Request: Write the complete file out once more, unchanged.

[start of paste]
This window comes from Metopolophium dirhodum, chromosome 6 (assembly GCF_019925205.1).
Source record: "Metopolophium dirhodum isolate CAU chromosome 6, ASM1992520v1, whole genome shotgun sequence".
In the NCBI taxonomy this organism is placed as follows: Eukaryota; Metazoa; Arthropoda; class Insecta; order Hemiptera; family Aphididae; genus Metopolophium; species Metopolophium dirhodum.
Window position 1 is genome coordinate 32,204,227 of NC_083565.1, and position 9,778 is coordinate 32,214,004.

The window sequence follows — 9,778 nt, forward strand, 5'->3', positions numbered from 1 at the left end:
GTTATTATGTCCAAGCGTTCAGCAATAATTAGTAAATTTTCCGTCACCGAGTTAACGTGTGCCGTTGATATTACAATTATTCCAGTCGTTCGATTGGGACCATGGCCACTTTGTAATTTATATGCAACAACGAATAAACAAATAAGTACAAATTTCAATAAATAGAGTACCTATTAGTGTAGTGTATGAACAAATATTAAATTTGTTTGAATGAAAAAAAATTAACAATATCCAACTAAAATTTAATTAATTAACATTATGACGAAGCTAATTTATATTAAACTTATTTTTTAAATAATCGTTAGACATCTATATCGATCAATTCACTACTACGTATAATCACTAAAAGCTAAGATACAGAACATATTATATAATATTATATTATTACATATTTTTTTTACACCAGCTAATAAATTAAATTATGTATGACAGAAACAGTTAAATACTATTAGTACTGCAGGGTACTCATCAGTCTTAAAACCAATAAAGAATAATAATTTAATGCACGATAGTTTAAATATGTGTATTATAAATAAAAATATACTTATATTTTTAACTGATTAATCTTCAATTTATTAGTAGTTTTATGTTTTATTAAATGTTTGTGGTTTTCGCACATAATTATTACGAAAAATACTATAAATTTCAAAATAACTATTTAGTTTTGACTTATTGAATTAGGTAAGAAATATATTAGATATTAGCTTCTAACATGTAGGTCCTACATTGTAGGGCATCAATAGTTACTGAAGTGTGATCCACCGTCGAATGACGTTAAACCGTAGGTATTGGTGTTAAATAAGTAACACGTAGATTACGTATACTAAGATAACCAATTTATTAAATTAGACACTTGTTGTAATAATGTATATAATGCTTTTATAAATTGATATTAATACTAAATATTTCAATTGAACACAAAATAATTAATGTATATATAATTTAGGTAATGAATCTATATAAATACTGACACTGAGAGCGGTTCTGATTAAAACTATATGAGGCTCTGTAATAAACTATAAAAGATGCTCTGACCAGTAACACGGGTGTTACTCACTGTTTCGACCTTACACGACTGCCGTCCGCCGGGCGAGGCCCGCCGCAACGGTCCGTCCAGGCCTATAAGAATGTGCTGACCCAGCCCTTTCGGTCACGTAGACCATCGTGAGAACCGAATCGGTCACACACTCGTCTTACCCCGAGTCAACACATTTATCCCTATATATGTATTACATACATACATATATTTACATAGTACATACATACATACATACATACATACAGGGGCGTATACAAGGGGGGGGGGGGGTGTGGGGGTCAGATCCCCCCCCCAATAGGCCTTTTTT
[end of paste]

This window comes from Metopolophium dirhodum, chromosome 6 (assembly GCF_019925205.1).
Source record: "Metopolophium dirhodum isolate CAU chromosome 6, ASM1992520v1, whole genome shotgun sequence".
In the NCBI taxonomy this organism is placed as follows: Eukaryota; Metazoa; Arthropoda; class Insecta; order Hemiptera; family Aphididae; genus Metopolophium; species Metopolophium dirhodum.
Window position 1 is genome coordinate 32,204,227 of NC_083565.1, and position 9,778 is coordinate 32,214,004.

The window sequence follows — 9,778 nt, forward strand, 5'->3', positions numbered from 1 at the left end:
GTTATTATGTCCAAGCGTTCAGCAATAATTAGTAAATTTTCCGTCACCGAGTTAACGTGTGCCGTTGATATTACAATTATTCCAGTCGTTCGATTGGGACCATGGCCACTTTGTAATTTATATGCAACAACGAATAAACAAATAAGTACAAATTTCAATAAATAGAGTACCTATTAGTGTAGTGTATGAACAAATATTAAATTTGTTTGAATGAAAAAAAATTAACAATATCCAACTAAAATTTAATTAATTAACATTATGACGAAGCTAATTTATATTAAACTTATTTTTTAAATAATCGTTAGACATCTATATCGATCAATTCACTACTACGTATAATCACTAAAAGCTAAGATACAGAACATATTATATAATATTATATTATTACATATTTTTTTTACACCAGCTAATAAATTAAATTATGTATGACAGAAACAGTTAAATACTATTAGTACTGCAGGGTACTCATCAGTCTTAAAACCAATAAAGAATAATAATTTAATGCACGATAGTTTAAATATGTGTATTATAAATAAAAATATACTTATATTTTTAACTGATTAATCTTCAATTTATTAGTAGTTTTATGTTTTATTAAATGTTTGTGGTTTTCGCACATAATTATTACGAAAAATACTATAAATTTCAAAATAACTATTTAGTTTTGACTTATTGAATTAGGTAAGAAATATATTAGATATTAGCTTCTAACATGTAGGTCCTACATTGTAGGGCATCAATAGTTACTGAAGTGTGATCCACCGTCGAATGACGTTAAACCGTAGGTATTGGTGTTAAATAAGTAACACGTAGATTACGTATACTAAGATAACCAATTTATTAAATTAGACACTTGTTGTAATAATGTATATAATGCTTTTATAAATTGATATTAATACTAAATATTTCAATTGAACACAAAATAATTAATGTATATATAATTTAGGTAATGAATCTATATAAATACTGACACTGAGAGCGGTTCTGATTAAAACTATATGAGGCTCTGTAATAAACTATAAAAGATGCTCTGACCAGTAACACGGGTGTTACTCACTGTTTCGACCTTACACGACTGCCGTCCGCCGGGCGAGGCCCGCCGCAACGGTCCGTCCAGGCCTATAAGAATGTGCTGACCCAGCCCTTTCGGTCACGTAGACCATCGTGAGAACCGAATCGGTCACACACTCGTCTTACCCCGAGTCAACACATTTATCCCTATATATGTATTACATACATACATATATTTACATAGTACATACATACATACATACATACATACAGGGGCGTATACAAGGGGGGGGGGGGGTGTGGGGGTCAGATCCCCCCCCCAATAGGCCTTTTTT